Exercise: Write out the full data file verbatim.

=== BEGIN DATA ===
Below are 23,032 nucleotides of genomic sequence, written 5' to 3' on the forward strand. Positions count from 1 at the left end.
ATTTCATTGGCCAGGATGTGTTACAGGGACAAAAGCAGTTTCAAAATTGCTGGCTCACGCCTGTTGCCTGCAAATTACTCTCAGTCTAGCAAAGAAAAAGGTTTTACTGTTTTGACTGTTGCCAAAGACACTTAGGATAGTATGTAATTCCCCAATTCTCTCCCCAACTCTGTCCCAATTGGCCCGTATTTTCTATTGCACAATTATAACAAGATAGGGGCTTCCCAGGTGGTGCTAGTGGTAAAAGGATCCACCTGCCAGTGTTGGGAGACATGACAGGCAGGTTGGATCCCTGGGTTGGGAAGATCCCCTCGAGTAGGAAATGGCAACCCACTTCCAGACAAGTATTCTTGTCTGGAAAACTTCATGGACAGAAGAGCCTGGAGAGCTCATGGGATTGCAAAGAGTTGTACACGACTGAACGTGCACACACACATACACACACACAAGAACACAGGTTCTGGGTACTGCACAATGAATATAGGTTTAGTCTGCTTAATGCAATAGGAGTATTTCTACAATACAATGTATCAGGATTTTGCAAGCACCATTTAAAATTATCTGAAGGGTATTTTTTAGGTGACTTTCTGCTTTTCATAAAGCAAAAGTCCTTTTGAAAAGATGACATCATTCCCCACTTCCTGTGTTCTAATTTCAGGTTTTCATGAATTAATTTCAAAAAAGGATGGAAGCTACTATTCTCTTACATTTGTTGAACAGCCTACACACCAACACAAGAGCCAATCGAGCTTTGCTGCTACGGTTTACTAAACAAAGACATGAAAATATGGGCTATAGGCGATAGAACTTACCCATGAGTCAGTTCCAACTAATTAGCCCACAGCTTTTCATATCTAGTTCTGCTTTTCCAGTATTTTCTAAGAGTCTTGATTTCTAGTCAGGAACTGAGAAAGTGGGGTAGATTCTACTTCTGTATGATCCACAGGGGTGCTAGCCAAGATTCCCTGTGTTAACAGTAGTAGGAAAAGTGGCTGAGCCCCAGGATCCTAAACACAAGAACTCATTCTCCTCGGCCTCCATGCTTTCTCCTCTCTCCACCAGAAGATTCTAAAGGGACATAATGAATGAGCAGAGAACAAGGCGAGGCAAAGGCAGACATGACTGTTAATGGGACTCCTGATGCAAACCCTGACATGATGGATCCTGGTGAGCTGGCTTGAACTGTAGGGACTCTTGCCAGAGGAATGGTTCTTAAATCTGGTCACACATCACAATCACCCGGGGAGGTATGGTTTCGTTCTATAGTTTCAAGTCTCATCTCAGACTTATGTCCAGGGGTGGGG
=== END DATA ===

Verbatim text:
Below are 23,032 nucleotides of genomic sequence, written 5' to 3' on the forward strand. Positions count from 1 at the left end.
ATTTCATTGGCCAGGATGTGTTACAGGGACAAAAGCAGTTTCAAAATTGCTGGCTCACGCCTGTTGCCTGCAAATTACTCTCAGTCTAGCAAAGAAAAAGGTTTTACTGTTTTGACTGTTGCCAAAGACACTTAGGATAGTATGTAATTCCCCAATTCTCTCCCCAACTCTGTCCCAATTGGCCCGTATTTTCTATTGCACAATTATAACAAGATAGGGGCTTCCCAGGTGGTGCTAGTGGTAAAAGGATCCACCTGCCAGTGTTGGGAGACATGACAGGCAGGTTGGATCCCTGGGTTGGGAAGATCCCCTCGAGTAGGAAATGGCAACCCACTTCCAGACAAGTATTCTTGTCTGGAAAACTTCATGGACAGAAGAGCCTGGAGAGCTCATGGGATTGCAAAGAGTTGTACACGACTGAACGTGCACACACACATACACACACACAAGAACACAGGTTCTGGGTACTGCACAATGAATATAGGTTTAGTCTGCTTAATGCAATAGGAGTATTTCTACAATACAATGTATCAGGATTTTGCAAGCACCATTTAAAATTATCTGAAGGGTATTTTTTAGGTGACTTTCTGCTTTTCATAAAGCAAAAGTCCTTTTGAAAAGATGACATCATTCCCCACTTCCTGTGTTCTAATTTCAGGTTTTCATGAATTAATTTCAAAAAAGGATGGAAGCTACTATTCTCTTACATTTGTTGAACAGCCTACACACCAACACAAGAGCCAATCGAGCTTTGCTGCTACGGTTTACTAAACAAAGACATGAAAATATGGGCTATAGGCGATAGAACTTACCCATGAGTCAGTTCCAACTAATTAGCCCACAGCTTTTCATATCTAGTTCTGCTTTTCCAGTATTTTCTAAGAGTCTTGATTTCTAGTCAGGAACTGAGAAAGTGGGGTAGATTCTACTTCTGTATGATCCACAGGGGTGCTAGCCAAGATTCCCTGTGTTAACAGTAGTAGGAAAAGTGGCTGAGCCCCAGGATCCTAAACACAAGAACTCATTCTCCTCGGCCTCCATGCTTTCTCCTCTCTCCACCAGAAGATTCTAAAGGGACATAATGAATGAGCAGAGAACAAGGCGAGGCAAAGGCAGACATGACTGTTAATGGGACTCCTGATGCAAACCCTGACATGATGGATCCTGGTGAGCTGGCTTGAACTGTAGGGACTCTTGCCAGAGGAATGGTTCTTAAATCTGGTCACACATCACAATCACCCGGGGAGGTATGGTTTCGTTCTATAGTTTCAAGTCTCATCTCAGACTTATGTCCAGGGGTGGGG